. Much of his report has no bearing on the facts of this case. For example, there has been no suggestion that any witness's evidence was distorted by feedback or by any significant delay before identification procedures were carried out.


An utter nonsense I have read Valentine's report and he does suggest witnesses minds were distorted by feedback and contamination.

He also suggests that a very small number of people would ever be able to identify in such circumstances.

From memory it was nearly two years later Gage was Identified in court, this is an abnormal amount of time and to my mind a significant delay.

What planet are these judges living on.
Big Wullie

Here is another cracking howler from Lord Gill in Gage:

https://www.scotcourts.gov.uk/opinions/2011HCJAC40.html

Quote:
[29] On the particular issue of identification evidence, the court has its own safeguards. In a prosecution that rests on eye-witness identification the risk of a miscarriage of justice is notorious. The invariable practice in our courts is that the trial judge gives the jury a specific and thorough direction that warns them that in certain circumstances such evidence may be unreliable and refers by way of example to specific considerations that might be thought to affect the reliability of an identification made by an eye-witness. The strength of that safeguard has been recognised in other jurisdictions in which expert evidence on the point is excluded (eg Smith v The Queen (1990) 64 ALJR 588, Deane J (High Court of Australia)).


How many prosecutions in Scotland have the jury been properly directed on the reliability of Identification evidence like happens in England.

Judges in Scotland can and often do say very little about this evidence.

They do not for example tell jurors 75% of miscarriage have been known to be caused by wrongful identifications.

They do not tell jurors that it was because of cases like Adolph Beck appeal courts were created.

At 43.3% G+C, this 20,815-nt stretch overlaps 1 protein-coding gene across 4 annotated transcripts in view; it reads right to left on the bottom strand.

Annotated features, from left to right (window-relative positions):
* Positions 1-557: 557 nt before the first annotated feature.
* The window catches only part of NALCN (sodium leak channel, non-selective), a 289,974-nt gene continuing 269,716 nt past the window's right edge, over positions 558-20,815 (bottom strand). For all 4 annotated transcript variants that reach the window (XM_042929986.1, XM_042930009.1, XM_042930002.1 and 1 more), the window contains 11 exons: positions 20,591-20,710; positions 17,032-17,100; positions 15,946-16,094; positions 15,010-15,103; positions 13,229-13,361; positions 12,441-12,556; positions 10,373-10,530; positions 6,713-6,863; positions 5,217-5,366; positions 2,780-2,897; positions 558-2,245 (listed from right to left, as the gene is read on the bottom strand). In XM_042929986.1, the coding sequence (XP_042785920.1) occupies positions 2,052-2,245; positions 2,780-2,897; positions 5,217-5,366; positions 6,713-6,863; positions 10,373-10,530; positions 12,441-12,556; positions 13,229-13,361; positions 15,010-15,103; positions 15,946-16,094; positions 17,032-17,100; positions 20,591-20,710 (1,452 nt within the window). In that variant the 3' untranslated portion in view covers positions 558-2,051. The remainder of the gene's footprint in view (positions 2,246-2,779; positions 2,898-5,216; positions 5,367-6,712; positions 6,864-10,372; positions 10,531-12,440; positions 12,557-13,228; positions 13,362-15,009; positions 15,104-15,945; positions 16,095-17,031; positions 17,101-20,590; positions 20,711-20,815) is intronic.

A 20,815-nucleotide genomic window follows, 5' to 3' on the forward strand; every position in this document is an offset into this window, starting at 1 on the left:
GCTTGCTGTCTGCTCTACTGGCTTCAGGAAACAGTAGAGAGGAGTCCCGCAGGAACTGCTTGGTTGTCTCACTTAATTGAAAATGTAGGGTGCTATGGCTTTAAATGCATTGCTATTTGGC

Big Wullie

Big Wullie wrote:
Quote:
Filming of civil and criminal appeals, and legal debates in civil first instance proceedings, such as judicial review or procedure roll hearings, should be allowed for live transmission



I noted Lord Gill at Wullie Gage's appeal as arguing with the female Advocate Depute when she said Tim Valentine's report was not case specific.
He told the A/D that he had read the report and it was very case specific yet his decision says Tim Valentine did not carry out any case specific investigations

https://www.scotcourts.gov.uk/opinions/2011HCJAC40.html


Quote:

In all of the cases in which expert evidence has been admitted in our courts, the evidence was specific to the facts of the case, and usually specific to a particular witness. Professor Valentine has conducted no case-specific tests or research.



Quote:
Discussion

Professor Valentine's conclusions

[19] The advocate depute drew to our attention certain remarks reported by the Commission as having been made by Professor Valentine, in an interview for the purposes of a television programme. According to the Commission, Professor Valentine said inter alia that he accepted that Tracy McAlroy's first statement was obtained in stressful conditions on the night of the murder; that he would look to her early statements, taken within a few days of the murder, as the most reliable source of information; that only a small proportion of people would correctly pick out at a line up a person whom they had seen in the circumstances in which Tracy McAlroy had seen the gunman; that her confrontation with the mannequin was a highly suggestive procedure and that there could be no better way of planting misleading information into a witness's memory. The absence of any reference to the man's eyes in her police statements suggested that the confrontation with the mannequin, which had prominent eyes, might have contaminated her memory.

[20] From these and other points Professor Valentine concluded that there was no reliable identification evidence linking the appellant to the scene of the crime; and that the witnesses' statements in regard to the make of the white car seemed to be unreliable, apart from that of James Kearns, whose evidence on the point was most likely to be reliable. We regret to say that in expressing these conclusions, although they are not set out in the report itself, Professor Valentine has, in our view, compromised his position as an expert witness in this case.